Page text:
Rituals and cultures
Tattoos have long been part of important rituals and traditions in a vast variety of cultures around the globe. Amazon tribes tattooed themselves as a ritual of protection, so the dark spirits would not approach them. Some tattoos were believed to have the mystical power to bring spiritual guardians. Others were used to show the success in battles and to identify different tribes. The Kayabi had tattoos representing the names of enemies they had killed as symbols of honor, pride and power. Girls would get tattoos under their breasts and stomach after puberty to show men that they were ‘women’.
When Christopher Columbus colonised Brazil over 500 years ago, the number of tattooed tribes decreased considerably as the colonisers considered these rituals as a form of tortuous cruelty and sins; the settlers and missionaries wanted to educate and impose their moral codes and religion onto the culture of the indigenous people. Consequently, there are less than ten tribes that still practice the art of tattoo today as part of their rituals, because their beliefs had been colonised, the environment had changed.
Hawaiian people also believed that tattoo had a spiritual meaning aside from their beauty. Hawaiian and Amazon tribes used to apply pigment onto the skin with needles made of bones. When Europeans settlers colonised Hawaii islands, their traditions began to collapse, including the tattoo tradition.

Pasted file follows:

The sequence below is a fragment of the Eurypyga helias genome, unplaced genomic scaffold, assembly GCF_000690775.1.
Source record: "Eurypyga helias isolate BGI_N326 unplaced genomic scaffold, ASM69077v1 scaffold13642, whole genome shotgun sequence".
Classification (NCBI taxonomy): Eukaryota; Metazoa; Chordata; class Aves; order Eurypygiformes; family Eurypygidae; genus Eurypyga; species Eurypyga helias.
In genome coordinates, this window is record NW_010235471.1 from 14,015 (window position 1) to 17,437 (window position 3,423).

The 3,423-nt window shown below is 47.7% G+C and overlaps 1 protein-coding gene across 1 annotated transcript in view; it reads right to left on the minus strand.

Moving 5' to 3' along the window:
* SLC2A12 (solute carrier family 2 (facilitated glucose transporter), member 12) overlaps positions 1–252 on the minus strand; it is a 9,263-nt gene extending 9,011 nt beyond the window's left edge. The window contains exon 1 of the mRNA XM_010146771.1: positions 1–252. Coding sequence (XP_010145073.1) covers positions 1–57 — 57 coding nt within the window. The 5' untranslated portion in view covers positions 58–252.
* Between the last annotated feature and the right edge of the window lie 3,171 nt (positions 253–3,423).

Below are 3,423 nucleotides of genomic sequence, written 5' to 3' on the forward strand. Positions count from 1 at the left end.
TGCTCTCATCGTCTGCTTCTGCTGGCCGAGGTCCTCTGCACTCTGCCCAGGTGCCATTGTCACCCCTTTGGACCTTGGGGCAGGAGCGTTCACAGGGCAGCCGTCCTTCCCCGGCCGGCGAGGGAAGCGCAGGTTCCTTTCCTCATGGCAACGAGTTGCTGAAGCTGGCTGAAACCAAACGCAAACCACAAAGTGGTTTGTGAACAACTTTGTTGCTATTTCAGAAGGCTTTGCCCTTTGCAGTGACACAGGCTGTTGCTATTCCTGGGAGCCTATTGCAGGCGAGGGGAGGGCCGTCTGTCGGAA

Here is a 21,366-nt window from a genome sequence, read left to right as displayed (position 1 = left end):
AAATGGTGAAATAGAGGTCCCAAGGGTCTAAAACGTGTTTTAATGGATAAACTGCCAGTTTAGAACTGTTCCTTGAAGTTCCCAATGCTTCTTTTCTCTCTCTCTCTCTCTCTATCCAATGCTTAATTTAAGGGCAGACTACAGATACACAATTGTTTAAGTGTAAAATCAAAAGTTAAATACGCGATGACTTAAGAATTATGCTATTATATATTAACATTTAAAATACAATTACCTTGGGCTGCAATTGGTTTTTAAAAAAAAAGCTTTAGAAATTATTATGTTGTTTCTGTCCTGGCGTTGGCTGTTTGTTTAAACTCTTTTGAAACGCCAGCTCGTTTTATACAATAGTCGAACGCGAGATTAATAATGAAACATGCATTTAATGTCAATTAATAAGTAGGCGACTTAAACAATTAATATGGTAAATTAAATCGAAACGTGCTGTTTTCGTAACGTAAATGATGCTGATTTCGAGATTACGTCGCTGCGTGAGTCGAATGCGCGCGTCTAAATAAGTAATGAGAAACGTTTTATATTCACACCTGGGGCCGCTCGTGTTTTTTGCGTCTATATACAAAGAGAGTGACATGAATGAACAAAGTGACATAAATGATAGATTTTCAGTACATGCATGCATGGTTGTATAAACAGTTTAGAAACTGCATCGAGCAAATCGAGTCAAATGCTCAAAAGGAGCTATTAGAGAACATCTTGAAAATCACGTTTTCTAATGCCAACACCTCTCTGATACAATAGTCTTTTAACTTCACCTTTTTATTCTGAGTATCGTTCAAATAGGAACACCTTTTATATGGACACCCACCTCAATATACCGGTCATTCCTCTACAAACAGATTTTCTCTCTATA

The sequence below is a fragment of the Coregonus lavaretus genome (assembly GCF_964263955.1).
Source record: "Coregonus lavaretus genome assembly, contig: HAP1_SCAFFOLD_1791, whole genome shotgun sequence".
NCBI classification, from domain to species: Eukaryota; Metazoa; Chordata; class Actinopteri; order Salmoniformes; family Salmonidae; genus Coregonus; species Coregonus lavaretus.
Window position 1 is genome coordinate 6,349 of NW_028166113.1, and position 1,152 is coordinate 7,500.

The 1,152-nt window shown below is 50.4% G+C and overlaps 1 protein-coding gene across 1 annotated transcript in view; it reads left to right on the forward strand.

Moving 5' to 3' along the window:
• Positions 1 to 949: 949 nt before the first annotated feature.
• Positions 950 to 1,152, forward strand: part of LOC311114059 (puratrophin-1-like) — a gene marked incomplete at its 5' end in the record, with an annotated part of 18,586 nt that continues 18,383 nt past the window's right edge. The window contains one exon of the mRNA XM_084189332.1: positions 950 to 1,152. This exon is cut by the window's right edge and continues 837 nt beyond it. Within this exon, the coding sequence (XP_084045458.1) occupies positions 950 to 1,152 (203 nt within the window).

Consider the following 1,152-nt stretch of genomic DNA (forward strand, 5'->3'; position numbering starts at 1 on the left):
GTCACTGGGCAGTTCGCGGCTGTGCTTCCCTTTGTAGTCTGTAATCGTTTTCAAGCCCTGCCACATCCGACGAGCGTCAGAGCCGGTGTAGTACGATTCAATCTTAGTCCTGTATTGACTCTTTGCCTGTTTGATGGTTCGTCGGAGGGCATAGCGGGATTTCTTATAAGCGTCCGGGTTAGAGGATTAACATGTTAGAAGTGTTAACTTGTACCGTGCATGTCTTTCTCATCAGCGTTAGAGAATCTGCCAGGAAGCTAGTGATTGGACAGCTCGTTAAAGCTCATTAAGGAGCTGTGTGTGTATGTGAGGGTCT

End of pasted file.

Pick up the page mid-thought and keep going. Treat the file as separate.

In India, customs surrounding tattoos are a mystery. While they are associated with wealth, there have been other reasons in different communities across the country. In the Singhpo of Assam tribe, for instance, women have both their legs tattooed after marriage and men get tattoos on their hands to show their marital status. Women of lower castes get tattoos on visible parts of their bodies in order to represent their inferior economic status. What’s more, they also believe in the spiritual connection with the aid of tattoo and use them as a form of protection from dark spirits and an eternal connection with their ancestors. These tattoos need to have geometrical forms in order to achieve the realms of cosmology. The temporary tattoo art of Mehndi still is traditionally used during celebrations, such as weddings.
Contemporary tattoo art